978-0-333-68408-5 / 0333684087

The Novel: Language and Narrative from Cervantes to Calvino

by Brink, Andre

Publisher:Palgrave Macmillan



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About the book:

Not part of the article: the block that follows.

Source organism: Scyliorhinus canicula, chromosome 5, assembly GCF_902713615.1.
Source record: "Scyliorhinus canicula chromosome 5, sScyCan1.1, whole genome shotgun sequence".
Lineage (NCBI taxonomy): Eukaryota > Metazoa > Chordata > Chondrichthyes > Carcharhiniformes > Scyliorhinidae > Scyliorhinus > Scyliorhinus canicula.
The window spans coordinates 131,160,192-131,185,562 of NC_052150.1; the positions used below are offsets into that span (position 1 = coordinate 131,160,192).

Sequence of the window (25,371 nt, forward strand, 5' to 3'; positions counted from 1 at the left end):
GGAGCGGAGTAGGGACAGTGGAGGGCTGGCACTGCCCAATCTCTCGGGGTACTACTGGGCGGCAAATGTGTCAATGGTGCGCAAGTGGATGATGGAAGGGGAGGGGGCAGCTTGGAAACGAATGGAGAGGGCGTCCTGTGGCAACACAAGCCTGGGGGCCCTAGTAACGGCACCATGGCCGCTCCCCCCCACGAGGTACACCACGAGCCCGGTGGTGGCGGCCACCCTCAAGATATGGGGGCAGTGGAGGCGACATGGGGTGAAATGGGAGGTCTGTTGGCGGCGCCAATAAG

The South African writer André Brink is no stranger to novels, having written several himself. In The Novel, however, he turns his attention to analyzing fiction, not creating it. Brink's own work might best be described as literary realism; in A Dry White Season, he chronicled the horror of apartheid and its dreadful effect on both whites and blacks. In Imaginings of Sand, he explored South Africa's slow transition to democracy. Yet The Novel is a celebration of postmodernism, in which language becomes both the subject and the medium for literature. Though postmodernist literary theory is relatively young, Brink argues that its practice goes back to the very roots of the novel, starting with 16th-century Miguel De Cervantes's Don Quixote and continuing on up through 20th-century author Italo Calvino. He applies his theories to the classic novels of Flaubert, Austen, and Defoe, among others, then moves to modern writers such as Milan Kundera, Gabriel García Márquez, and A.S. Byatt. Though Brink's analysis of these newer novelists is both acute and interesting, it is the unique reading he brings to the classics of previous centuries that makes The Novel novel.

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